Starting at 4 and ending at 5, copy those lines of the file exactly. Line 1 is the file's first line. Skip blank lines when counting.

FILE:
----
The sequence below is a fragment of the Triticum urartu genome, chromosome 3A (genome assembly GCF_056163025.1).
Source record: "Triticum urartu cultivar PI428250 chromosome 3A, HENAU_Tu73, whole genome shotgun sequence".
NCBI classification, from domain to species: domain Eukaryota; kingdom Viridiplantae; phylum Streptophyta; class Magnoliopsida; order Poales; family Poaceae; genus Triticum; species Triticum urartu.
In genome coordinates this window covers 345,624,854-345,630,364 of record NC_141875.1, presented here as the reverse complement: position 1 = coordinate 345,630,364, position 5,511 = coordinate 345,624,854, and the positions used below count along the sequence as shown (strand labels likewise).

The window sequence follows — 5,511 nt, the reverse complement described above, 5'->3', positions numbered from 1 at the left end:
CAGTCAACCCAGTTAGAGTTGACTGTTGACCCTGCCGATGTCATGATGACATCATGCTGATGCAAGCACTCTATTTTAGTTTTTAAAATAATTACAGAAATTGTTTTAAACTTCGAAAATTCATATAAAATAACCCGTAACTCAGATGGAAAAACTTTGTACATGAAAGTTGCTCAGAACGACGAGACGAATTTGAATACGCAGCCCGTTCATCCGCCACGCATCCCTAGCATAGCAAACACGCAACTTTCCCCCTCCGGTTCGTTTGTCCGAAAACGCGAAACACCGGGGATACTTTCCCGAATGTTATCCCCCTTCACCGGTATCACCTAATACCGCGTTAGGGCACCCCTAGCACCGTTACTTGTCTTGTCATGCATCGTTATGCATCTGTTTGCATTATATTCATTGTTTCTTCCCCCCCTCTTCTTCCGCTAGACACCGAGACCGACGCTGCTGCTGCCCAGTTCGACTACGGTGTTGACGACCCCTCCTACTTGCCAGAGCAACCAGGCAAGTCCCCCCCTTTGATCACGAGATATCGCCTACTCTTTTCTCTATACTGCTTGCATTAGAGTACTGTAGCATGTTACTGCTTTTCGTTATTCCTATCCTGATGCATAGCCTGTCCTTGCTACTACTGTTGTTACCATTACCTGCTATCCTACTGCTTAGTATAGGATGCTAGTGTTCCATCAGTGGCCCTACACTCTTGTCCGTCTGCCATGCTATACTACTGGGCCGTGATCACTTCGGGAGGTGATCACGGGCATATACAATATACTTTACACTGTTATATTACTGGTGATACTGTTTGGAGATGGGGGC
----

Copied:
In genome coordinates this window covers 345,624,854-345,630,364 of record NC_141875.1, presented here as the reverse complement: position 1 = coordinate 345,630,364, position 5,511 = coordinate 345,624,854, and the positions used below count along the sequence as shown (strand labels likewise).

The window sequence follows — 5,511 nt, the reverse complement described above, 5'->3', positions numbered from 1 at the left end: